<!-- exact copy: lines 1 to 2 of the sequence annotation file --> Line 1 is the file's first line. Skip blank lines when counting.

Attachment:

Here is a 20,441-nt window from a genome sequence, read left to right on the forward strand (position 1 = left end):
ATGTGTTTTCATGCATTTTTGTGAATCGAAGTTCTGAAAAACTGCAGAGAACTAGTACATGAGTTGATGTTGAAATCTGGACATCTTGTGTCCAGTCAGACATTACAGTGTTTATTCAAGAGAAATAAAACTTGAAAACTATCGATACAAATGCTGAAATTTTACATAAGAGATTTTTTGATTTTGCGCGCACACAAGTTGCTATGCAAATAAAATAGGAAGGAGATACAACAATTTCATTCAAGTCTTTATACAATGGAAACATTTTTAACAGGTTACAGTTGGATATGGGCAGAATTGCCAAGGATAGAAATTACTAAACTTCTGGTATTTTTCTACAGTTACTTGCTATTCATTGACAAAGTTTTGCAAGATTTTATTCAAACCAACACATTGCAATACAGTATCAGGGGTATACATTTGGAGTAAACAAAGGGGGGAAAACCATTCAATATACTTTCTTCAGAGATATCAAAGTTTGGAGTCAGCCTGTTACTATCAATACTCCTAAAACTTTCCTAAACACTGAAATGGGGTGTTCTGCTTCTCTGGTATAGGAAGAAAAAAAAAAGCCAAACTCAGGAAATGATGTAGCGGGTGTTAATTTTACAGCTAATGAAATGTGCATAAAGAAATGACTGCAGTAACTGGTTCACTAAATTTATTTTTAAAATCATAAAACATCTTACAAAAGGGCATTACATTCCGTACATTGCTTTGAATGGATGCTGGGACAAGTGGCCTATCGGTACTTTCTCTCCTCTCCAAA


Here is a 20,441-nt window from a genome sequence, read left to right on the forward strand (position 1 = left end):
ATGTGTTTTCATGCATTTTTGTGAATCGAAGTTCTGAAAAACTGCAGAGAACTAGTACATGAGTTGATGTTGAAATCTGGACATCTTGTGTCCAGTCAGACATTACAGTGTTTATTCAAGAGAAATAAAACTTGAAAACTATCGATACAAATGCTGAAATTTTACATAAGAGATTTTTTGATTTTGCGCGCACACAAGTTGCTATGCAAATAAAATAGGAAGGAGATACAACAATTTCATTCAAGTCTTTATACAATGGAAACATTTTTAACAGGTTACAGTTGGATATGGGCAGAATTGCCAAGGATAGAAATTACTAAACTTCTGGTATTTTTCTACAGTTACTTGCTATTCATTGACAAAGTTTTGCAAGATTTTATTCAAACCAACACATTGCAATACAGTATCAGGGGTATACATTTGGAGTAAACAAAGGGGGGAAAACCATTCAATATACTTTCTTCAGAGATATCAAAGTTTGGAGTCAGCCTGTTACTATCAATACTCCTAAAACTTTCCTAAACACTGAAATGGGGTGTTCTGCTTCTCTGGTATAGGAAGAAAAAAAAAAGCCAAACTCAGGAAATGATGTAGCGGGTGTTAATTTTACAGCTAATGAAATGTGCATAAAGAAATGACTGCAGTAACTGGTTCACTAAATTTATTTTTAAAATCATAAAACATCTTACAAAAGGGCATTACATTCCGTACATTGCTTTGAATGGATGCTGGGACAAGTGGCCTATCGGTACTTTCTCTCCTCTCCAAA